The same general procedure was used in all the examples. It should be understood that the best values reported below are believed to be representative of what can be obtained. The data presented do not constitute all the runs performed involving the indicated reactants. Unfamiliarity with the reaction requirements of the system, use of impure reactants or inappropriate heat treatment conditions may have caused the variation in results such as lower tenacity, elongation or modulus to be obtained.
The monomer ingredients are added in substantially the same molar ratios as desired in the final polymer except that an excess (usually 4 to 7%) of acetylated diol is generally used. The resultant polymer is identified, for example, as HQ/TA/DCDPE (50/15/35) meaning it contained 50 mole % of 1,4-dioxyphenylene units (from the diacetate of hydroquinone), 15 mole % of tetraphthaloyl units (from terephthalic acid), and 35 mole % of 3,4'-dicarbonyldiphenyl ether units. Excesses of acetates are not included in these percentages.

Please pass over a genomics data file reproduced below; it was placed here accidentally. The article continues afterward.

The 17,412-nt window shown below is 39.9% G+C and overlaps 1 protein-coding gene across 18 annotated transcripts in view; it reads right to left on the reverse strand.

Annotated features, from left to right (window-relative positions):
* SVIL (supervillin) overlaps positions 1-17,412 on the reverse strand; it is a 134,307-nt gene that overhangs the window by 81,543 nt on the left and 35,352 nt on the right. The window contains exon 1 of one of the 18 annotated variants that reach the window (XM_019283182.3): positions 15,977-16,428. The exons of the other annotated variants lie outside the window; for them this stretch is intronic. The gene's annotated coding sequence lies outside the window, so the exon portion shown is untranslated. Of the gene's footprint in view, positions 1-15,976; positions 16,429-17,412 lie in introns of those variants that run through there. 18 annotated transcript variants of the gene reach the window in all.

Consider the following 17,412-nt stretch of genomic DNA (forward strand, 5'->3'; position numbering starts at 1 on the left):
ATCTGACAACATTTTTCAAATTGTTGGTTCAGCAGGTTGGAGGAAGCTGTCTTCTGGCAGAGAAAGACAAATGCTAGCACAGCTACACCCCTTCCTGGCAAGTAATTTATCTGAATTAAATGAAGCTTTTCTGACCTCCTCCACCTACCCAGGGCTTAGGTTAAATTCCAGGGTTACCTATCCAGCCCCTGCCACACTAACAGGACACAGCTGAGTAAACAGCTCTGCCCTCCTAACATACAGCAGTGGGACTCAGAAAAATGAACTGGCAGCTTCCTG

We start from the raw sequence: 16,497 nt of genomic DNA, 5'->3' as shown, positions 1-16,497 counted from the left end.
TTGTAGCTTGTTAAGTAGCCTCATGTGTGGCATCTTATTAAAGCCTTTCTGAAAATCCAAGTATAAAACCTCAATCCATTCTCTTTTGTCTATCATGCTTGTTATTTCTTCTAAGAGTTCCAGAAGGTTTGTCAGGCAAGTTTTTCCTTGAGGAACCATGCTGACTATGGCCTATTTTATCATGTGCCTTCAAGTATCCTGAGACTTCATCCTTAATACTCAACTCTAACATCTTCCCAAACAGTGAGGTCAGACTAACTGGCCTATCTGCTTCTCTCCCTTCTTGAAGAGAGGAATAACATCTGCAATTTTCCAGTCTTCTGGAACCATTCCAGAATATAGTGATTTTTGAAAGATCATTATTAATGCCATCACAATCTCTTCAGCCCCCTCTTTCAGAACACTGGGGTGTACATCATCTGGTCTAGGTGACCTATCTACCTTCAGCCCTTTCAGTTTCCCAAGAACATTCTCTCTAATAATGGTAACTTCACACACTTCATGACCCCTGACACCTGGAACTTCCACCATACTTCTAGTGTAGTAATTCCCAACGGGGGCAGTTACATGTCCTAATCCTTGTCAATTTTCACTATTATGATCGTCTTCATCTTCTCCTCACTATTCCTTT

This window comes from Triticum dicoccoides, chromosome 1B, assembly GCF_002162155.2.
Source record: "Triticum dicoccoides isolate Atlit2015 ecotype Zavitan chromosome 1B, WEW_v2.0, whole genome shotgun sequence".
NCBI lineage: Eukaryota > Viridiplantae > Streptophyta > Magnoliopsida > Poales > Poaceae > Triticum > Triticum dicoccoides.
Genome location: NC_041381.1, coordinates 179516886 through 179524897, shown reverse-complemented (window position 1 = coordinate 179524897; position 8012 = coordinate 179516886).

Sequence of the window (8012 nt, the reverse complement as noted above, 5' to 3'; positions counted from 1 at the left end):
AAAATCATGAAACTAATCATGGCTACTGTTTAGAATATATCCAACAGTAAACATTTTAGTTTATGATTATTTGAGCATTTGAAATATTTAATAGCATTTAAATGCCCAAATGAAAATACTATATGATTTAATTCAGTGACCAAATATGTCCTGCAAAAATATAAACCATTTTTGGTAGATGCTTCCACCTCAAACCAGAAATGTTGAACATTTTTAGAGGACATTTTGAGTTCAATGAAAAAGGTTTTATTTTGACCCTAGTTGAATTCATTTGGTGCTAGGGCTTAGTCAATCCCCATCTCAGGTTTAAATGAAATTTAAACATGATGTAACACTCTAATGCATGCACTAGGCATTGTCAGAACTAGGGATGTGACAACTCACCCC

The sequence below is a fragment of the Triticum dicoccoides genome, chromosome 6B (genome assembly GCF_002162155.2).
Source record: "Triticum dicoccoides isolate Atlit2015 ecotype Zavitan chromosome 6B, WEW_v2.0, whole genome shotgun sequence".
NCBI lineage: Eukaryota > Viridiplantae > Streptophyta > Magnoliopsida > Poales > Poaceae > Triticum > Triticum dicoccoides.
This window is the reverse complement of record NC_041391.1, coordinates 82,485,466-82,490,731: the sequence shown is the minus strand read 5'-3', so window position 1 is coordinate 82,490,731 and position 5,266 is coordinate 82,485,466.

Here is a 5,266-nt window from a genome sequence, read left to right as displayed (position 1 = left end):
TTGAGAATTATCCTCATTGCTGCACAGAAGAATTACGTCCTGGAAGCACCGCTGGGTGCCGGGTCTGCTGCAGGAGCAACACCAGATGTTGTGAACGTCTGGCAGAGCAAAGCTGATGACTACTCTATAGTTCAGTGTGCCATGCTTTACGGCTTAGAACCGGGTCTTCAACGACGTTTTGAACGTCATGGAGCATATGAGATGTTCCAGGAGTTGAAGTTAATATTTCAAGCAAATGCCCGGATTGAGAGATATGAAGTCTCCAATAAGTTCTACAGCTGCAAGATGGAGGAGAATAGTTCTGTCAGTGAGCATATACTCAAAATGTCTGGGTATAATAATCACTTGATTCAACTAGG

The 3-necked flask or polymer tube was fitted with: (1) a glass stirrer extending through a pressure-tight resin bushing, (2) a nitrogen inlet, and (3) a short column leading to a water- or air-cooled condenser with a flask for collecting acetic acid by-product. An attachment for application of vacuum was provided at the end of the condenser. An electrically heated Wood's metal bath or a boiling liquid vapor bath mounted for vertical adjustment was used for heating. The reaction mixture was heated to increasing temperatures with stirring at atmospheric pressure under nitrogen purge until essentially all the acetic acid had evolved. Then vacuum was applied and pressure was reduced gradually from atmospheric to generally less than 1 mm of mercury (133.3 Pa). Heating under vacuum was then continued until viscosity had increased to a level believed satisfactory for melt-spinning. The cooled and solidified polymer was comminuted, and a portion was molded into a cylindrical plug for melt spinning.